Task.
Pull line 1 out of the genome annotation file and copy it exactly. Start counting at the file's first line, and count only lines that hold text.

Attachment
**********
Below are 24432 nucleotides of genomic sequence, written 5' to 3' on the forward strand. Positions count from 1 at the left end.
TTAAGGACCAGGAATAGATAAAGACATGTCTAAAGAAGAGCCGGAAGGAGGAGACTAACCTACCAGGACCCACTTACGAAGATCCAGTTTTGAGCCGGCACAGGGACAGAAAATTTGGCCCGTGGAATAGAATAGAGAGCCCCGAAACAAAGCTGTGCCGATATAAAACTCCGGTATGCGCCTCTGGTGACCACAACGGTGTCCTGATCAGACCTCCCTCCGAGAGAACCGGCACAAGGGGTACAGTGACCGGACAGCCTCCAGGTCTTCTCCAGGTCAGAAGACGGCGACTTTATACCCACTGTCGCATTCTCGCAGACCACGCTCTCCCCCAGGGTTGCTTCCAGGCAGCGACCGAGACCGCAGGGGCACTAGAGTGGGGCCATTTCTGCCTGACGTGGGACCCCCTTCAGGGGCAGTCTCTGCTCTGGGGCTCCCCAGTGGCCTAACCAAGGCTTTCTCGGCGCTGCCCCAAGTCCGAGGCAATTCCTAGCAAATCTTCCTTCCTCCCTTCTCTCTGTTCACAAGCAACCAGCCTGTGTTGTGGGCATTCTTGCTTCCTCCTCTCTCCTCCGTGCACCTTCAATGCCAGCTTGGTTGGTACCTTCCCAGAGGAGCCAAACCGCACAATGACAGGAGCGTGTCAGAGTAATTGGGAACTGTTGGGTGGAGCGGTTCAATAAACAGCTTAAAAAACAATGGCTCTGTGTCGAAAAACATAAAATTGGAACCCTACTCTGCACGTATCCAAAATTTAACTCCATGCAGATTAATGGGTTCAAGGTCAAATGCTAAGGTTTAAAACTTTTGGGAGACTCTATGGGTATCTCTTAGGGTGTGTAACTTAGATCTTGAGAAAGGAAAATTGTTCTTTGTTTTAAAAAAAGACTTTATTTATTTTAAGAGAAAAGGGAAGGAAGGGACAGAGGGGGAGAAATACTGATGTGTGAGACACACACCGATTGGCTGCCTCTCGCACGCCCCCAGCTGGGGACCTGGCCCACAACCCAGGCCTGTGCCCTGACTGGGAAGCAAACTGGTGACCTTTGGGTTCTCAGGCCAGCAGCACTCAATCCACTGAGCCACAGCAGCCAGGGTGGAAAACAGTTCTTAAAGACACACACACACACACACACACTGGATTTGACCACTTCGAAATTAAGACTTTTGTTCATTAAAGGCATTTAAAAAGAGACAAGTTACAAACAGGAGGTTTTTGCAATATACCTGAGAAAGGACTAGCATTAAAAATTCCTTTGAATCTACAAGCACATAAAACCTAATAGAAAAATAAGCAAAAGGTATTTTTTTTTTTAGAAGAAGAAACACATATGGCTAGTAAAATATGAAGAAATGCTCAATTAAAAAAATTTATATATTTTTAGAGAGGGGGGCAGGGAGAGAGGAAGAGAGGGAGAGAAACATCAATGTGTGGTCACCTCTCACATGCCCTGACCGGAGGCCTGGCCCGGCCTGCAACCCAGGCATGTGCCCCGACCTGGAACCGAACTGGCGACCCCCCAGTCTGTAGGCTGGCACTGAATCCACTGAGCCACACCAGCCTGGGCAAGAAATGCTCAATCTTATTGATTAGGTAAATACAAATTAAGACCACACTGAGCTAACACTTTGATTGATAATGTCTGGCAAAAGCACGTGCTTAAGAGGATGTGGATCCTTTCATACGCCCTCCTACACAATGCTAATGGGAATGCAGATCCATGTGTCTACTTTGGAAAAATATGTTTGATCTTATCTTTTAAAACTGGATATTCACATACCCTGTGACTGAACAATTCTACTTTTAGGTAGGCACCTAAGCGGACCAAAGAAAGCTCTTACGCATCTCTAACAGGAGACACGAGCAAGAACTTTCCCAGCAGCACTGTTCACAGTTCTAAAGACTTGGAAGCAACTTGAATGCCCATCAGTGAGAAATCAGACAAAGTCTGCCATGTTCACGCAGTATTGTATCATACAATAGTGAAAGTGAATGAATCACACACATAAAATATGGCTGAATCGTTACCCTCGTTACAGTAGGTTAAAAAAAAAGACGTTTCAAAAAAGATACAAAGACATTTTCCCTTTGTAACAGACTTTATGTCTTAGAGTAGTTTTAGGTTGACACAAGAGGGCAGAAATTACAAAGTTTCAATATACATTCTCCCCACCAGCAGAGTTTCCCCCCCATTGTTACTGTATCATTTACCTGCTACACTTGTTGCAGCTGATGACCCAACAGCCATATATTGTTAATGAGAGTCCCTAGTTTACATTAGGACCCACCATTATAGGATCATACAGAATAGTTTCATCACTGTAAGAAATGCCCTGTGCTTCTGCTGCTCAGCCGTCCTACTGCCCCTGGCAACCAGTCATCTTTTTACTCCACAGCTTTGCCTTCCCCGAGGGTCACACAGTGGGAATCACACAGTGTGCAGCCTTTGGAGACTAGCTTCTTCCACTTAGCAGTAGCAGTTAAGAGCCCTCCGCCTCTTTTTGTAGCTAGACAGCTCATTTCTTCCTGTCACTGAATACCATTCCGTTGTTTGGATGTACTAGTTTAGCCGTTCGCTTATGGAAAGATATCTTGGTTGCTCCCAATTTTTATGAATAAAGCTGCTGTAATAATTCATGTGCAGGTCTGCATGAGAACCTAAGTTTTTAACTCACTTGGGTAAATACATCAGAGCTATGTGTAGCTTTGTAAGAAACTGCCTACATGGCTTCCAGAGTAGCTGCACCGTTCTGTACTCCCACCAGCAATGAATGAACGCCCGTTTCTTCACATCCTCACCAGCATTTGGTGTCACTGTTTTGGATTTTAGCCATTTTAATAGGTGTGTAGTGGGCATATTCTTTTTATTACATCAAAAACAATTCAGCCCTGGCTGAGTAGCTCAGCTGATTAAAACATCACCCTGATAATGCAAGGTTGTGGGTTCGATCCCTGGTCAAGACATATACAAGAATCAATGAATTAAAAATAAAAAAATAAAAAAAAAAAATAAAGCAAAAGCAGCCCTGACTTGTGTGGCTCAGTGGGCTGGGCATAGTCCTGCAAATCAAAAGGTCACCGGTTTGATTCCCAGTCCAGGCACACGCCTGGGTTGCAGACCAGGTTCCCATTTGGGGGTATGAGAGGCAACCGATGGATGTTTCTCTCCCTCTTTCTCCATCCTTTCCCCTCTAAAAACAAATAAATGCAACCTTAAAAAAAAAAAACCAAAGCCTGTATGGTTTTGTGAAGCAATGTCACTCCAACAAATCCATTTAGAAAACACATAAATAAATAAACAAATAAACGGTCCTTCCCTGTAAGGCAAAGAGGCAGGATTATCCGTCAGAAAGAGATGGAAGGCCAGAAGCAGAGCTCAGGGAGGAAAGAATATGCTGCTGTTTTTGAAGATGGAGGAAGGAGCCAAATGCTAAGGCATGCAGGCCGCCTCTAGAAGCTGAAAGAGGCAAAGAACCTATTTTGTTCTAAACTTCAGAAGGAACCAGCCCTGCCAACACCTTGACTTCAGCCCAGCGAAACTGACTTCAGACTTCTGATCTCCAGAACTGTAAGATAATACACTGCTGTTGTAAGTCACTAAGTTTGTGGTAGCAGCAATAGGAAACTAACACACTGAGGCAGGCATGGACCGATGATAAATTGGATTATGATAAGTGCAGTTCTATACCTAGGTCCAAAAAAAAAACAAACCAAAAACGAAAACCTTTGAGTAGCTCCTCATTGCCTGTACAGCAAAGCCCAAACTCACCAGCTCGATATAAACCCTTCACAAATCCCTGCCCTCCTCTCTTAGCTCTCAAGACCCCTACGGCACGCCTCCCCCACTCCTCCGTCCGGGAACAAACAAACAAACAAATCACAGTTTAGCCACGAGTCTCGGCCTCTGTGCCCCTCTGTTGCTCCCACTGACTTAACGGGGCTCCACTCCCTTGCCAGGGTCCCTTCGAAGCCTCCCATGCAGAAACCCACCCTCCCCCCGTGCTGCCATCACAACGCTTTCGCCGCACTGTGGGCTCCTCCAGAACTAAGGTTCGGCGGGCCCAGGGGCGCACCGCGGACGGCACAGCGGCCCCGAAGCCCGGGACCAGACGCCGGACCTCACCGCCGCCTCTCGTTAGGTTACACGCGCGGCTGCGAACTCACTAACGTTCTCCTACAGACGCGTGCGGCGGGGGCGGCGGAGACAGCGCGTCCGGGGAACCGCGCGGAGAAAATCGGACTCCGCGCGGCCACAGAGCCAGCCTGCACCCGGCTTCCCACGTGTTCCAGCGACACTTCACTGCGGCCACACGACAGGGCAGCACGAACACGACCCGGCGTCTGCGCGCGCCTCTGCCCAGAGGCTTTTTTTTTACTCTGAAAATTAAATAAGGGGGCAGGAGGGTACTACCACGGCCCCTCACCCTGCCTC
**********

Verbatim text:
Below are 24432 nucleotides of genomic sequence, written 5' to 3' on the forward strand. Positions count from 1 at the left end.